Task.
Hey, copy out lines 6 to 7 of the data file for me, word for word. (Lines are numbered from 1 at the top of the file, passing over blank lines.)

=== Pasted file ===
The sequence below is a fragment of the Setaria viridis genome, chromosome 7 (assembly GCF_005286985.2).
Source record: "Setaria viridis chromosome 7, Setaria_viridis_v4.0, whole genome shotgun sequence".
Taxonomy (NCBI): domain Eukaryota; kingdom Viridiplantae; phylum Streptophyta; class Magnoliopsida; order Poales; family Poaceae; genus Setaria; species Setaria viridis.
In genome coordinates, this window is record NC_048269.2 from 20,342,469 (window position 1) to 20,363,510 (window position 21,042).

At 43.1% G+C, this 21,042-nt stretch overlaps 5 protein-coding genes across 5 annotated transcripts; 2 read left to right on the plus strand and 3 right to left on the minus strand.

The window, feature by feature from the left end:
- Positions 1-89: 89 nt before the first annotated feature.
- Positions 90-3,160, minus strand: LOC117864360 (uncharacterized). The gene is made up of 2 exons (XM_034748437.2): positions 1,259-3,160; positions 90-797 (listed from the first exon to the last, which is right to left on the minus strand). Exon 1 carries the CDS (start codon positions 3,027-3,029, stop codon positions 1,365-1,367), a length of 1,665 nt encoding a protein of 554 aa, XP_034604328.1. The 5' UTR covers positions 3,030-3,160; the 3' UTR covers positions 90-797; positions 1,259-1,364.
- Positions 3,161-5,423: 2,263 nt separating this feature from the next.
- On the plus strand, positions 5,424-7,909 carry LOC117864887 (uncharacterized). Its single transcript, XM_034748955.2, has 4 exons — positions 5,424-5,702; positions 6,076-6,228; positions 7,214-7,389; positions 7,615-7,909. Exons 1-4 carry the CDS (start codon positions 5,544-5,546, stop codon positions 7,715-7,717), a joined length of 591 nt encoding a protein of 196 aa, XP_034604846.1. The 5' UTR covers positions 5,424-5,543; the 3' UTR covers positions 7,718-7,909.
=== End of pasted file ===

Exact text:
The window, feature by feature from the left end:
- Positions 1-89: 89 nt before the first annotated feature.